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LIN4060 - Working with Linguistic Archival Materials

6 points, SCA Band 1, 0.125 EFTSL

Undergraduate, Postgraduate Faculty of Arts

Leader: Dr Heather Bowe


Clayton Second semester 2007 (Day)
Clayton Second semester 2007 (Off-campus)


This unit aims to advance students' understanding of the processes necessary for locating, identifying, and analysing historical/archival language material to establish the original pronunciation of words, to describe the phonological system and to propose an appropriate spelling system for the language as a whole and for individual words, and to reconstitute aspects of the grammar. Such work needs to be undertaken by analysis of the historical/archived texts and audio recordings, drawing comparison from documentation of languages of the same or closely related language families for which there may be relevant extant material .


On completion of this unit students should be able to:

  1. demonstrate an understanding of the context in which historical archival materials might have been written down and named ;
  2. understand general principles for evaluating different naming practices for languages and language varieties
  3. analyse historical archival material in terms of the sound system , aspects of the grammatical system including word building, as revealed by notes and translations provided;
  4. consider word meaning and pragmatics of language use by reference to general principles as well as the systems evident in the material being analysed;
  5. apply theoretical frameworks utilised by researchers in the analysis of phonology, syntax, language relatedness and historical change; and in the design of practical orthographies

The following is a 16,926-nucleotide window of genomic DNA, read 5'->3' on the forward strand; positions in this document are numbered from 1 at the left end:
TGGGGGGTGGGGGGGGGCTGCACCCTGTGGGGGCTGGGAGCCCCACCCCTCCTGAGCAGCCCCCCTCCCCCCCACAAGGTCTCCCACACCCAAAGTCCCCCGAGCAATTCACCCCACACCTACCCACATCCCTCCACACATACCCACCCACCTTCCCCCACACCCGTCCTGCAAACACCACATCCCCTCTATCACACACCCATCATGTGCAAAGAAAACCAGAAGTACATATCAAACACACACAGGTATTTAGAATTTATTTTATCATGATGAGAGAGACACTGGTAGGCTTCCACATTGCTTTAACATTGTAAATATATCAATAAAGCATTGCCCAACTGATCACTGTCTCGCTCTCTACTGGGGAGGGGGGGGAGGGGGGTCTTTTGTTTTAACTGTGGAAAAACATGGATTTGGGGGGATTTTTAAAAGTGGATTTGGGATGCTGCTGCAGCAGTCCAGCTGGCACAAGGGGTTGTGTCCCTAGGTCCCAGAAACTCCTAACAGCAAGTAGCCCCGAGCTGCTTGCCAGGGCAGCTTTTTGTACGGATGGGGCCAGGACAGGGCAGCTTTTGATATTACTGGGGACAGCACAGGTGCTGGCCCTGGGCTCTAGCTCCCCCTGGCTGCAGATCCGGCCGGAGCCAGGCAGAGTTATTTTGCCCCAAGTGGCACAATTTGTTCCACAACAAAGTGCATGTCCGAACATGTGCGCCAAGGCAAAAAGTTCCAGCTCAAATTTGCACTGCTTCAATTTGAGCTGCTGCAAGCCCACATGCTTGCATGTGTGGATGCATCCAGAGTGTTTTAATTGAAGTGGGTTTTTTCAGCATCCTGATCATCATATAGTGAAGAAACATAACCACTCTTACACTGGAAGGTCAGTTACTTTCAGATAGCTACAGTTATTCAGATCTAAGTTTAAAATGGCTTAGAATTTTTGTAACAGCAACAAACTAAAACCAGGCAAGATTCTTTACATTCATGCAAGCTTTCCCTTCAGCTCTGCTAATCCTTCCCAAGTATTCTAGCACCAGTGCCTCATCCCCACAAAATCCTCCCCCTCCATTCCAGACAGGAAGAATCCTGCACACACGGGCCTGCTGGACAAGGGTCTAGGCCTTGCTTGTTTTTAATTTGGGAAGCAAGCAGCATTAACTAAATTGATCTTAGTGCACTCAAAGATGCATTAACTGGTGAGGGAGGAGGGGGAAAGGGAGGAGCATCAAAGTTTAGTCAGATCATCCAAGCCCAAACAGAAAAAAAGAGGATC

6. apply key concepts to new sets of data;
  7. demonstrate competence in the following skills:
  • obtaining access to source materials and secondary writings through the library and other resources (including publications produced by community and non-government organisations)

  • analysis and interpretation of texts and audio resources, including the application of appropriate terms, concepts and theoretical frameworks for the discussion of their content and form,

  • assimilation of information and opinion from various sources for purposes of forming independent judgments;

  • small group work (on campus)/on line discussion (off campus learning)

    1. be able to formulate research questions associated with the documentation and classification of languages, and the social contexts of language relatedness, particularly in non-literate societies;
    2. be able to evaluate and apply appropriate methodologies to implement research questions;
    3. have acquired advanced skills in research essay writing.


    Analytic exercises (1,350 words): 30%, Research project proposal (450 words): 10%, Written research project (2,250 words): 50%, Group/Online participation (450 words): 10%

    Contact hours

    1 two hour seminar per week


    LIN 3060 or LIN 4060